I have been analysing the decadal surface radioation measurement and retrievals from the USA Department of Energy Atmospheric Radiaiton Measurement (ARM) program over Manus Island (Papua New Guinea). I used statistical tools of wavelet, cross wavelet and coherence , and Fourier power spectrum analyses to extract the well-known Madden-Julian Oscillation (MJO) from ARM observations and compared with satellite retrievals (NOAA Outgoing Longwave Radiation and NASA GPCP precipitation). See details in my Climate Dynamics paper (see Wang et al., 2011).
I have initiated an integrated systematic evaluation of cloud microphysics schemes in one of the most advanced regional climate model developed at NCAR with other partners in USA (see Wang et al., JGR, 2009). Future generations of global climate models will most likely be run at very high-resolution (a few kilometres) so that the convective parameterization will not be crucial. Under such "cloud-permitting" scales, different cloud microphysics will play significant roles to guide the performance of the next generation of global climate models. This cutting-edge research was highlighted at PNNL Inside News (Dec. 21, 2009), Division of Atmospheric Sciences and Global Changes Research Highlights, and was listed among FOUR most significant research achievements in 2009 USA DOE ARM Annual report.
I have strongly involved in understanding the Madden-Julian Oscillation (MJO) through my co-investigation in USA Department of Energy funded proposals, namely, ARM MJO Investigation Experiments, which are parts of international ongoing efforts called CINDY2011 and DYNAMO.
I am course convenors for undergraduate geography courses and MSc programme of Climate change and Policy, and Climate Change and Development, such as Introduction to Geographyical Methods and Statistics; The Natural Environment (undergraduate); and Challenges in Climate Prediction (MSc level).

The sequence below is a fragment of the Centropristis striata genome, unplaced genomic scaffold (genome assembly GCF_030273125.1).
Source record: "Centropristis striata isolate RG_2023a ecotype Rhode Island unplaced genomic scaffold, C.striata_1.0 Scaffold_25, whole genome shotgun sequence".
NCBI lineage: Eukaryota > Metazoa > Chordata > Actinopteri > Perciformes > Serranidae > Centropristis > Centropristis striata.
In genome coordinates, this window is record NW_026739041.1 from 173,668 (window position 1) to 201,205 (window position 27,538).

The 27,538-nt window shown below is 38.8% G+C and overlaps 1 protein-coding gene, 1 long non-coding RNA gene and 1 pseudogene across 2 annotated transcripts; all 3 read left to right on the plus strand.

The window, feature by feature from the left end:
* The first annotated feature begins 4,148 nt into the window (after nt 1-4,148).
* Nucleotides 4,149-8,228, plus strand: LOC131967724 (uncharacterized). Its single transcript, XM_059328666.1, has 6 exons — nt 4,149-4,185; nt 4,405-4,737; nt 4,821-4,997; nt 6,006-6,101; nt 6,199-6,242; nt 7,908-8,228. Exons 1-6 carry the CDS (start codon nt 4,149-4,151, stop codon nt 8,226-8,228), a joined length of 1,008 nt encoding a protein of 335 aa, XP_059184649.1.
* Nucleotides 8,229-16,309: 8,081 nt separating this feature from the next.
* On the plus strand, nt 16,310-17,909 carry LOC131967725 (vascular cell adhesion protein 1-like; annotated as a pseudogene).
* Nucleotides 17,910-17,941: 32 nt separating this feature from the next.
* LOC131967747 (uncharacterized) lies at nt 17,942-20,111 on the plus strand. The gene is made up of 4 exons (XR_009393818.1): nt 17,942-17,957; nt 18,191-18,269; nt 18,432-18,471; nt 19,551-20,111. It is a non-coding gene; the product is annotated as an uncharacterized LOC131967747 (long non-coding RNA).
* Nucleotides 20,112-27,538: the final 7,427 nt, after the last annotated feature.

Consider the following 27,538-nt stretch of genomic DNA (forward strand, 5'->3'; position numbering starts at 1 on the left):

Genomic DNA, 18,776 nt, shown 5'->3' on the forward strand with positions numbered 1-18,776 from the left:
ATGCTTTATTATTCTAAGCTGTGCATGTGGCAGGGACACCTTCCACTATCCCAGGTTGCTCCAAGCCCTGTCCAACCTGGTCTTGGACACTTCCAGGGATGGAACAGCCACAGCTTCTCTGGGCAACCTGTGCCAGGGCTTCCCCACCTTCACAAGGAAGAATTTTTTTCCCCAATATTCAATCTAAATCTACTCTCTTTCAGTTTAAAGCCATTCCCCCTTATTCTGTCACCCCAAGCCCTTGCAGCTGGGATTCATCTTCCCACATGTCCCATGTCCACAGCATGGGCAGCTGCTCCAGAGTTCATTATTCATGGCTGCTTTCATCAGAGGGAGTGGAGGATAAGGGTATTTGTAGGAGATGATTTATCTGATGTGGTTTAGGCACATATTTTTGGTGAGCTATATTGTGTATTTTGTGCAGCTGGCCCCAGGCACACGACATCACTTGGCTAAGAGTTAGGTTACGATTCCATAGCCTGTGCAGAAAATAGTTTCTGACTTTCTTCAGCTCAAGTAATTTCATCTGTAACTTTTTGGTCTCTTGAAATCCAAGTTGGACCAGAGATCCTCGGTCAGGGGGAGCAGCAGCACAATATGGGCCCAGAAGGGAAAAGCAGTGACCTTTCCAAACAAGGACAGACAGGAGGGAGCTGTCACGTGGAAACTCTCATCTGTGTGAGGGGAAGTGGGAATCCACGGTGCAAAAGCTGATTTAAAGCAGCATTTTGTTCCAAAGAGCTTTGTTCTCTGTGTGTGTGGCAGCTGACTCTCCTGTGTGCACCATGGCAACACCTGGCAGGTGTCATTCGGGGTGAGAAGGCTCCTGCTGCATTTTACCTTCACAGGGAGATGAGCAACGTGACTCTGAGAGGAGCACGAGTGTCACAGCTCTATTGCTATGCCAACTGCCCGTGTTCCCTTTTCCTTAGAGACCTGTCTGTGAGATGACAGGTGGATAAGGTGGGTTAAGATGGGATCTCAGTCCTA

I also actively engaged in other courses, such as Climatic Change Science and Policy (undergraduate levels), and The Science of Climate Change, and Climate Change Impact and Adapatation (MSc level).
Spring term 2012-13:
Xie, Xiaoning, Liu, Xiaodong, Peng, Yiran, Wang, Yi, Yue, Zhiguo and Li, Xinzhou (2013) Numerical simulation of clouds and precipitation depending on different relationships between aerosol and cloud droplet spectral dispersion. Tellus B, 65 (19054). pp. 1-17. ISSN 1600-0889
Lui, Xiaodong and Wang, Yi (2011) Contrasting impacts of spring thermal conditions over Tibetan Plateau on late-spring to early-summer precipitation in Southeast China. Atmospheric Science Letters, 12 (3). pp. 309-315. ISSN 1530-261X
Wang, Yi, Long, Charles N, Mather, James H and Liu, Xiaodong (2011) Convective signals from surface measurements at ARM Tropical Western Pacific site: Manus. Climate Dynamics, 36 (3-4). pp. 431-449. ISSN 0930-7575
Wang, Yi, Long, C N, Leung, L R, Dudhia, J, McFarlane, S A, Mather, J H, Ghan, S J and Liu, X (2009) Evaluating regional cloud-permitting simulations of the WRF model for the Tropical Warm Pool International Cloud Experiment (TWP-ICE), Darwin, 2006. Journal of Geophysical Research, 114. D21203. ISSN 0747-7309
Wang, Y, Notaro, M, Liu, Z, Gallimore, R, Levis, S and Kutzbach, J E (2008) Detecting vegetation-precipitation feedbacks in mid-Holocene North Africa from two climate models. Climate of the Past, 4. pp. 59-67. ISSN 1814-9324